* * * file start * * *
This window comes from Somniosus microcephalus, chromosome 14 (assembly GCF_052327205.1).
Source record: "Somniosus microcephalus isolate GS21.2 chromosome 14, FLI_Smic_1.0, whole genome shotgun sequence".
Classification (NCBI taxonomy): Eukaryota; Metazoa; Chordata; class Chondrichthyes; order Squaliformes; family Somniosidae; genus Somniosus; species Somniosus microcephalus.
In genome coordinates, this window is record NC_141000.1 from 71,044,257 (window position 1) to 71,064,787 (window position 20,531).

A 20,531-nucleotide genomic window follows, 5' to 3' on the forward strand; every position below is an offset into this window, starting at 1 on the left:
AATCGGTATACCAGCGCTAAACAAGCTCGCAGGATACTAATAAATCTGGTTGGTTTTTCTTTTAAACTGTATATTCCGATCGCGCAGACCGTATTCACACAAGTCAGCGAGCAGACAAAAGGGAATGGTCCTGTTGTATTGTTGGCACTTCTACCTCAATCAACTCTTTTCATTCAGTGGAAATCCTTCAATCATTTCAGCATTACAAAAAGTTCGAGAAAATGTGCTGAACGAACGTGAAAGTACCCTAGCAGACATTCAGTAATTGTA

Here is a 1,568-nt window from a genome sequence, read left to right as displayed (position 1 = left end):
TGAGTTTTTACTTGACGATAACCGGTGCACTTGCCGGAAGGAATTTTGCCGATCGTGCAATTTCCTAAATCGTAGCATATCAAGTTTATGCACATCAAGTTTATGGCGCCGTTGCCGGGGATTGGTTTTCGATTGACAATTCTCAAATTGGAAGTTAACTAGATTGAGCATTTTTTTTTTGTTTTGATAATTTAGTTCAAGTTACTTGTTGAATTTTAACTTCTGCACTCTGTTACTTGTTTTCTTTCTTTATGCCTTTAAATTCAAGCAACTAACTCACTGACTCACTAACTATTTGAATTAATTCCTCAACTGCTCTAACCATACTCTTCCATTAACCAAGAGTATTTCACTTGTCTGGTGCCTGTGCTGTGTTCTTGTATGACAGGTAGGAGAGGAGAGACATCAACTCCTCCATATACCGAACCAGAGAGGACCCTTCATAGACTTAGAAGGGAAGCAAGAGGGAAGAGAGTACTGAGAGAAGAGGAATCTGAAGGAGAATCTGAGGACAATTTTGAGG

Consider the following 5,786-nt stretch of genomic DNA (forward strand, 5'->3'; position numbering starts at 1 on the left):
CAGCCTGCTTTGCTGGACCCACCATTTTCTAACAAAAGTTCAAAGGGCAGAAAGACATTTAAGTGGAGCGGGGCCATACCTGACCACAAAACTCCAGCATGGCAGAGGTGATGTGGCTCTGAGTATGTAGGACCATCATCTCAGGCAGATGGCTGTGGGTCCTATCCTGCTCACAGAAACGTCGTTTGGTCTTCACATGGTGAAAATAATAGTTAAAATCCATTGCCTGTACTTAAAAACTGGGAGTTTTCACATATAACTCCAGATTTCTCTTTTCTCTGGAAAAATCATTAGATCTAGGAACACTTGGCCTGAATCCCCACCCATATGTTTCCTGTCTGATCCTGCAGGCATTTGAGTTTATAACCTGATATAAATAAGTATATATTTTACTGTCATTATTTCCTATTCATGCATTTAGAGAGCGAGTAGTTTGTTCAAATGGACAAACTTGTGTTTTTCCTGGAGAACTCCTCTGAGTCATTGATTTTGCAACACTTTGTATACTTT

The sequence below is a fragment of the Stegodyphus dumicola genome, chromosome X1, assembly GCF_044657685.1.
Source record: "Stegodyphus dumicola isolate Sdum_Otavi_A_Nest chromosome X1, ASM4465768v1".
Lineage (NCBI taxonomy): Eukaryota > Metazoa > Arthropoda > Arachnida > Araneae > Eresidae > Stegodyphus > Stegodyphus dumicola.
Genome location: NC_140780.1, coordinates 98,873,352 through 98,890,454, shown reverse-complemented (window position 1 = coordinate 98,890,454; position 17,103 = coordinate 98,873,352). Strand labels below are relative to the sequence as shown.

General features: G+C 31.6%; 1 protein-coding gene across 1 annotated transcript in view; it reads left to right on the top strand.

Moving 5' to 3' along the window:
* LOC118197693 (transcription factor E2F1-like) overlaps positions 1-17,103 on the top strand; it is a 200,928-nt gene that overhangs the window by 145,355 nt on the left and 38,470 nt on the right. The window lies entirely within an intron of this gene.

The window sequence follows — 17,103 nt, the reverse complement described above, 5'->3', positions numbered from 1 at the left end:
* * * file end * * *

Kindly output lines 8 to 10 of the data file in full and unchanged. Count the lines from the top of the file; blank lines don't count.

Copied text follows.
TGAGTTTTTACTTGACGATAACCGGTGCACTTGCCGGAAGGAATTTTGCCGATCGTGCAATTTCCTAAATCGTAGCATATCAAGTTTATGCACATCAAGTTTATGGCGCCGTTGCCGGGGATTGGTTTTCGATTGACAATTCTCAAATTGGAAGTTAACTAGATTGAGCATTTTTTTTTTGTTTTGATAATTTAGTTCAAGTTACTTGTTGAATTTTAACTTCTGCACTCTGTTACTTGTTTTCTTTCTTTATGCCTTTAAATTCAAGCAACTAACTCACTGACTCACTAACTATTTGAATTAATTCCTCAACTGCTCTAACCATACTCTTCCATTAACCAAGAGTATTTCACTTGTCTGGTGCCTGTGCTGTGTTCTTGTATGACAGGTAGGAGAGGAGAGACATCAACTCCTCCATATACCGAACCAGAGAGGACCCTTCATAGACTTAGAAGGGAAGCAAGAGGGAAGAGAGTACTGAGAGAAGAGGAATCTGAAGGAGAATCTGAGGACAATTTTGAGG

Consider the following 5,786-nt stretch of genomic DNA (forward strand, 5'->3'; position numbering starts at 1 on the left):
CAGCCTGCTTTGCTGGACCCACCATTTTCTAACAAAAGTTCAAAGGGCAGAAAGACATTTAAGTGGAGCGGGGCCATACCTGACCACAAAACTCCAGCATGGCAGAGGTGATGTGGCTCTGAGTATGTAGGACCATCATCTCAGGCAGATGGCTGTGGGTCCTATCCTGCTCACAGAAACGTCGTTTGGTCTTCACATGGTGAAAATAATAGTTAAAATCCATTGCCTGTACTTAAAAACTGGGAGTTTTCACATATAACTCCAGATTTCTCTTTTCTCTGGAAAAATCATTAGATCTAGGAACACTTGGCCTGAATCCCCACCCATATGTTTCCTGTCTGATCCTGCAGGCATTTGAGTTTATAACCTGATATAAATAAGTATATATTTTACTGTCATTATTTCCTATTCATGCATTTAGAGAGCGAGTAGTTTGTTCAAATGGACAAACTTGTGTTTTTCCTGGAGAACTCCTCTGAGTCATTGATTTTGCAACACTTTGTATACTTT